Families Coping with Mental Illness: Stories from the US and Japan

Front Cover
Taylor & Francis, Dec 14, 2005 - Psychology - 224 pages

When someone develops a mental illness, the impact on the family is often profound. The most common treatment processes, however, focus on the patient while the loved ones are relegated to subordinate roles and sometimes even viewed as barriers to effective recovery. Families Coping with Mental Illness approaches these issues from the family's perspective, studying how they react to initial diagnosis, adjust to new circumstances, and cope with the situation.

Through her own original research in the United States and Japan, Kawanishi presents a cross-cultural experience of mental illness that examine both psychological and sociological issues, making this book suitable to all international fields engaging with diversity and mental health. Including first-hand accounts along with analysis and discussion, Kawanishi gives voice to family members and adeptly identifies universal themes of resilience, adaptability, and strength of the family unit. This innovative text offers a unique viewpoint that will appeal to a wide audience of professionals and non-professionals from a variety of backgrounds.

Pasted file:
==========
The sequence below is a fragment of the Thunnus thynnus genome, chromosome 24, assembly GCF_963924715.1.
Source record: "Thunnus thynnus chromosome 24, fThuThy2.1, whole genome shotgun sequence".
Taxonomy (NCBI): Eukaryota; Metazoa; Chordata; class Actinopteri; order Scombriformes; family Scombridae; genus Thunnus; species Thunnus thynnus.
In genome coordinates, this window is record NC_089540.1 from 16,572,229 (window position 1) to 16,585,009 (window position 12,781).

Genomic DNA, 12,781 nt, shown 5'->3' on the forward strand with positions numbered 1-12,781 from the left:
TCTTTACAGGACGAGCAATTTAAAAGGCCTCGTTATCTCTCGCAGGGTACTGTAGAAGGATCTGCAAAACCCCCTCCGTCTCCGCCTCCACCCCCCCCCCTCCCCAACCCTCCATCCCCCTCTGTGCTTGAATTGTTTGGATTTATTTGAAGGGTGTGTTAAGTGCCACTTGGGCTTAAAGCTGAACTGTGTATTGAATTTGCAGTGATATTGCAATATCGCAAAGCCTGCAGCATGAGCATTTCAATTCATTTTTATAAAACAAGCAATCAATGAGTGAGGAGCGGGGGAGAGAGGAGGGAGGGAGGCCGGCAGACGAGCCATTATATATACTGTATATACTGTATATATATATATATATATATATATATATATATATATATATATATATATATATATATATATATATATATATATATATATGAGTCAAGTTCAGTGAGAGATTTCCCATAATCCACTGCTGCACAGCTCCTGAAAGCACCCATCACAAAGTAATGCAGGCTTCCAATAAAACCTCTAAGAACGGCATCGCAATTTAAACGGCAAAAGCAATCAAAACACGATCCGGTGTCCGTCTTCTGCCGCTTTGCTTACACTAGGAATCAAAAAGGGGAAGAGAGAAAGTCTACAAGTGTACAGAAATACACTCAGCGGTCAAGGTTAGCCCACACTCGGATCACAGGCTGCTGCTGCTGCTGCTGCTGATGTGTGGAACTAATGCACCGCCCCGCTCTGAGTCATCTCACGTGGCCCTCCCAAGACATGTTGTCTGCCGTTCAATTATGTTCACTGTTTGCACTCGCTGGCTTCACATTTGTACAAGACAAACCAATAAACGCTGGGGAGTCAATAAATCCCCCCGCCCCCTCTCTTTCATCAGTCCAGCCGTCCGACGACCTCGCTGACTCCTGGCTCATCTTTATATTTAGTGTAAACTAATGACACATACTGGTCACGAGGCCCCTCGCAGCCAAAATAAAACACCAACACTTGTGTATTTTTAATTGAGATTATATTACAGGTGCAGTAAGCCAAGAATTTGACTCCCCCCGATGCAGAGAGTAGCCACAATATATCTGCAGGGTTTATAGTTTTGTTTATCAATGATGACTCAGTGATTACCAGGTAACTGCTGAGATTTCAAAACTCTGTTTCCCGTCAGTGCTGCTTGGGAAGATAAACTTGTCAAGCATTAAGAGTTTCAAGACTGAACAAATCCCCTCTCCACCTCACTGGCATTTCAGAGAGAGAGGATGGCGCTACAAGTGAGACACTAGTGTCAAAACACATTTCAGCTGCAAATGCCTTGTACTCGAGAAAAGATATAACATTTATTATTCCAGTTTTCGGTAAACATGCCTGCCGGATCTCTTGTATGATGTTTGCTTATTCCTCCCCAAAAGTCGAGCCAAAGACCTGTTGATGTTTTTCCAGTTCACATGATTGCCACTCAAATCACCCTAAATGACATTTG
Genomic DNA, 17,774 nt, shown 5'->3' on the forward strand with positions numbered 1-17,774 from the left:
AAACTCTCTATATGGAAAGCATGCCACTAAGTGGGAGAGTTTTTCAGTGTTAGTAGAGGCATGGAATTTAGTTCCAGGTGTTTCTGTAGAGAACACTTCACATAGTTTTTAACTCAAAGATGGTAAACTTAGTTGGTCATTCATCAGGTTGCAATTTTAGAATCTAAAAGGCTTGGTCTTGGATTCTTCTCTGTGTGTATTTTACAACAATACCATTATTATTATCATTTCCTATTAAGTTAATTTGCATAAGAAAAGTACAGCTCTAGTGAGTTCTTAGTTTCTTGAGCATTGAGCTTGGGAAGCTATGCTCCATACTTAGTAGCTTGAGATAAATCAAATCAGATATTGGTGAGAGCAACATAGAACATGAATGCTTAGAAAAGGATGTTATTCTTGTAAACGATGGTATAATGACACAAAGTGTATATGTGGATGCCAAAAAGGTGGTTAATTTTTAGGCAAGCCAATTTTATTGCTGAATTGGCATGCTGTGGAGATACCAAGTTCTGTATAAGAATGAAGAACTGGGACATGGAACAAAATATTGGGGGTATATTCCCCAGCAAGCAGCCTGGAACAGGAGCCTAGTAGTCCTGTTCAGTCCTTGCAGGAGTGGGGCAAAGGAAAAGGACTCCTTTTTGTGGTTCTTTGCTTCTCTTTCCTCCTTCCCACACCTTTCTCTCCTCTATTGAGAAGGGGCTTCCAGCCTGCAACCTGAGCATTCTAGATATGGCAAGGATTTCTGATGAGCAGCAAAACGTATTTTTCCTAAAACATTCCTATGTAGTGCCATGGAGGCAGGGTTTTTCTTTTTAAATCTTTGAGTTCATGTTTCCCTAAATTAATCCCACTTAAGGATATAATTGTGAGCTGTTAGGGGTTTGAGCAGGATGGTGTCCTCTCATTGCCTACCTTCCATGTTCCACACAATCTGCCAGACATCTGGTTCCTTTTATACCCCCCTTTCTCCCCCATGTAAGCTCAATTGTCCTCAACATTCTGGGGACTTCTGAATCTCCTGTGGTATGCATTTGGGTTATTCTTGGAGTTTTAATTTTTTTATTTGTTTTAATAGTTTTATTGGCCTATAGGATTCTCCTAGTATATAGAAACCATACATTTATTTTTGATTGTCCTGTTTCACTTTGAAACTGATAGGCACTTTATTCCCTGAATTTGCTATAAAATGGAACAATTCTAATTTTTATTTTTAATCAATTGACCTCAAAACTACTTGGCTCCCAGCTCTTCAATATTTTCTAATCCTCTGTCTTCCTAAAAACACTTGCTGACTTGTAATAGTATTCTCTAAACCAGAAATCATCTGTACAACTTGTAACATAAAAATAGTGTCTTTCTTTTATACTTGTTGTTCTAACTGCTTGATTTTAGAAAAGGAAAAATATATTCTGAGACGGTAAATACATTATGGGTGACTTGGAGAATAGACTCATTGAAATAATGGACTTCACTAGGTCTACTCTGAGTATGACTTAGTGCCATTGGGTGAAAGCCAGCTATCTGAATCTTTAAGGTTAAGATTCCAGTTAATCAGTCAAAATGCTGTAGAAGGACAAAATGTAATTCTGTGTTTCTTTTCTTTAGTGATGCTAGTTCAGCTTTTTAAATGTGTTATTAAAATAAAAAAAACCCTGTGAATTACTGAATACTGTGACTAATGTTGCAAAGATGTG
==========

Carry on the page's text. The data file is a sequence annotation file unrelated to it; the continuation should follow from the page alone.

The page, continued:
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About the author (2005)

Yuko Kawanishi, Ph.D., is an Associate Professor at the International Student Exchange Center, Tokyo Gakugei University, Assistant Professor of Sociology, Temple University (Japan), and an Affiliated Scholar, East Asian Studies Center, University of Southern California. After receiving her Ph.D. in sociology from UCLA in 1993, Dr. Kawanishi researched and traveled in the United States and Japan.

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